Jbuilder's weakness is its poor documentation and lack of third party books. Many Jbuilder tricks and techniques implemented in this powerful RAD are either tucked away in difficult-to-find parts of the online documentation or are simply not documented at all. Even when you know that a feature exists within Jbuilder, finding the right search clause to use to elicit this knowledge from the help system can be tricky, if not impossible without the knowledge that you are seeking.

One such problem is using Jbuilder's database express and dbSwing components with a Postgres schema based views. As we have seen, views, rules and triggers are the backbone of a good security implementation and are essential to segmenting a dataset into user-specific or user-group-specific virtual datasets. One of the many powerful facilities in Postgres is the rules system that allows views, even complex view formed from many joins across many data sources, to become updatable. A well written set of rules applied to a Postgres view can implement security, audit trails, change tracking as well as the business logic to update correctly the inbound changes from the application back into the underlying data source that the view draws upon. Not only does Postgres support this design, but a careful use of updatable views, especially when constructed from other views as well as tables, can result in extremely efficient queries and good performance thanks to the ordering of processing implicit in the use of other views in joins and the logic implemented within the update rules, procedures and triggers.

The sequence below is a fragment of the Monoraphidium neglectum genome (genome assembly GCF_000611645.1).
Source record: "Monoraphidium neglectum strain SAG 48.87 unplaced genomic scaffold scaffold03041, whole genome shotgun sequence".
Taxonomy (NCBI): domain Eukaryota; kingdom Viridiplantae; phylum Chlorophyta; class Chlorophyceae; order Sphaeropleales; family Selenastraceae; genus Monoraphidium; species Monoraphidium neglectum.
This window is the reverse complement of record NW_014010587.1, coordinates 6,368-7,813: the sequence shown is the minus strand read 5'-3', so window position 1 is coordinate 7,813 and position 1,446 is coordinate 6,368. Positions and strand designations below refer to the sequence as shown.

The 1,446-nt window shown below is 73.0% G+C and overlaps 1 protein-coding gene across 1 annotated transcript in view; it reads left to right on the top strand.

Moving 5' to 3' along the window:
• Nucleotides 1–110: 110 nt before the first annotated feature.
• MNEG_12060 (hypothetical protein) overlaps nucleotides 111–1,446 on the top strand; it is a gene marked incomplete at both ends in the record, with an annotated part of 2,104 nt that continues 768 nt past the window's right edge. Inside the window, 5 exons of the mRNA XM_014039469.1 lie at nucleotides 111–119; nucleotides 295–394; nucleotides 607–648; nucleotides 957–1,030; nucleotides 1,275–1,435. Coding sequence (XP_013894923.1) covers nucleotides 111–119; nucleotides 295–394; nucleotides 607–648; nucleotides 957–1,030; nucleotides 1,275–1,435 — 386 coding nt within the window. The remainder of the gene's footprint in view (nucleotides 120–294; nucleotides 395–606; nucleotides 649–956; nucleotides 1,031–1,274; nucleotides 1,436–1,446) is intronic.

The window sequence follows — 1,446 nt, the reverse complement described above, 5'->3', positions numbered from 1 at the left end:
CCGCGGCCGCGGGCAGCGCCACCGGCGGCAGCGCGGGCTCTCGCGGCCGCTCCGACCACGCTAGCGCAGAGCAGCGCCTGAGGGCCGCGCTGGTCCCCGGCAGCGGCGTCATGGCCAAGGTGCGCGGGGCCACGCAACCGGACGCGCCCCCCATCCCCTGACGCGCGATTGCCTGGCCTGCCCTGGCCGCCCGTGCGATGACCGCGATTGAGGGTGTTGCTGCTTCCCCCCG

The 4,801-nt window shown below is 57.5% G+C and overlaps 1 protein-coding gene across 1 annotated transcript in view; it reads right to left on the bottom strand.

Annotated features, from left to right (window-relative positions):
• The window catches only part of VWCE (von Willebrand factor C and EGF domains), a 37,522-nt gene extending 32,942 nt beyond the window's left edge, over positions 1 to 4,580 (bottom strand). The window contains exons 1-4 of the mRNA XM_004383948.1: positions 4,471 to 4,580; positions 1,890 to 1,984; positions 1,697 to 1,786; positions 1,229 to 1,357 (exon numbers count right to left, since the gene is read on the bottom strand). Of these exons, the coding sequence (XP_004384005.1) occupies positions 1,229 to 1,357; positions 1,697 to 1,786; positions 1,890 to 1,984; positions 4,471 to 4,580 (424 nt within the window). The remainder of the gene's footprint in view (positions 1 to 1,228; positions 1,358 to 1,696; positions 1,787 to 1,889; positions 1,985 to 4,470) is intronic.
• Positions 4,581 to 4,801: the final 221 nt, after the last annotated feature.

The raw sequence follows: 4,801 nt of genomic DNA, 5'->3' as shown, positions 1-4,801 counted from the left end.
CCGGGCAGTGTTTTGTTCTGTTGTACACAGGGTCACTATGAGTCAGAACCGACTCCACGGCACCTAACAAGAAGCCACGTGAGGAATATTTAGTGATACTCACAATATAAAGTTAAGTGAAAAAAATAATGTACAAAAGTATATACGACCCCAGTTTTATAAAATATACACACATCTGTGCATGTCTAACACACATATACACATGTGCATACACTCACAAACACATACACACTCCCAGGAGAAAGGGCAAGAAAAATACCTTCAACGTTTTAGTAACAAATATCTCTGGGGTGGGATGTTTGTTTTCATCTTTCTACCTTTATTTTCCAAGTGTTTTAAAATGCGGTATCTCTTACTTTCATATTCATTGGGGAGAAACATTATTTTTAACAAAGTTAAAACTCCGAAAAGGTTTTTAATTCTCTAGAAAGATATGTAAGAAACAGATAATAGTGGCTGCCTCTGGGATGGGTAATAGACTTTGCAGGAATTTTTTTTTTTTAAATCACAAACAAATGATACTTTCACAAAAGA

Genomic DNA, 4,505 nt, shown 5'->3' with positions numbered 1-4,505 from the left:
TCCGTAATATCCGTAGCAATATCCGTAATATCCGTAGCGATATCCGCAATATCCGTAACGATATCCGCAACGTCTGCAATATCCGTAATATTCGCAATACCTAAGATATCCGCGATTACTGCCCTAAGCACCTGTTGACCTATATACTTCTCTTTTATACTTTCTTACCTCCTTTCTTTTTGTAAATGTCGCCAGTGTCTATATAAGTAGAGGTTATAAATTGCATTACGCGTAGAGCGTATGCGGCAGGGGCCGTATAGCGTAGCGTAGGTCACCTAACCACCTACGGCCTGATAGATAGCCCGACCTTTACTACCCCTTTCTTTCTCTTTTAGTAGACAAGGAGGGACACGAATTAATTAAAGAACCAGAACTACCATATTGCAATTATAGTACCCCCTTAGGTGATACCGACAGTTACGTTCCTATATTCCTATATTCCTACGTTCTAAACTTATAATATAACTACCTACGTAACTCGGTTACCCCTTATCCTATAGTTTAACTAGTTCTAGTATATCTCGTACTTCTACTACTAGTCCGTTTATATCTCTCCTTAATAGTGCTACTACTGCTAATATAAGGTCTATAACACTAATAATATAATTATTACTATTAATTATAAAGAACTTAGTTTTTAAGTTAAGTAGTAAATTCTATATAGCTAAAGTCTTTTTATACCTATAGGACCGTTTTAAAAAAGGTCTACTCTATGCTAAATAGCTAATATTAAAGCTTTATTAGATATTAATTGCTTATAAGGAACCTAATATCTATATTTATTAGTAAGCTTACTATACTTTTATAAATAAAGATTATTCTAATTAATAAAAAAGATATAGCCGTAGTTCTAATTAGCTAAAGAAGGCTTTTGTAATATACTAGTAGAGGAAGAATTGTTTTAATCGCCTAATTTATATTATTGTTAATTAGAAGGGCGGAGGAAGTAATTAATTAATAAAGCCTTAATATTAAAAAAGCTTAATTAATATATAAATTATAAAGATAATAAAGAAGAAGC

In addition to the runtime and security considerations for implementing this logic within Postgres there is the development overhead and Jbuilder capabilities to consider when attempting to implement the same logic within the Jbuilder application. Jbuilder's resolvers and RAD facilities quickly break down if you attempt to chain long and complex queries into database applications. By far the simplest and most reliable way to develop a complex database application with Jbuilder is to use Postgres to implement the database logic and Jbuilder to present this logic to the user for updating. So if your application uses a 3rd normal, secure and segmented data set, make Postgres do all the work.

But before you go away happily to database application nirvana, there is, as always, a nasty catch.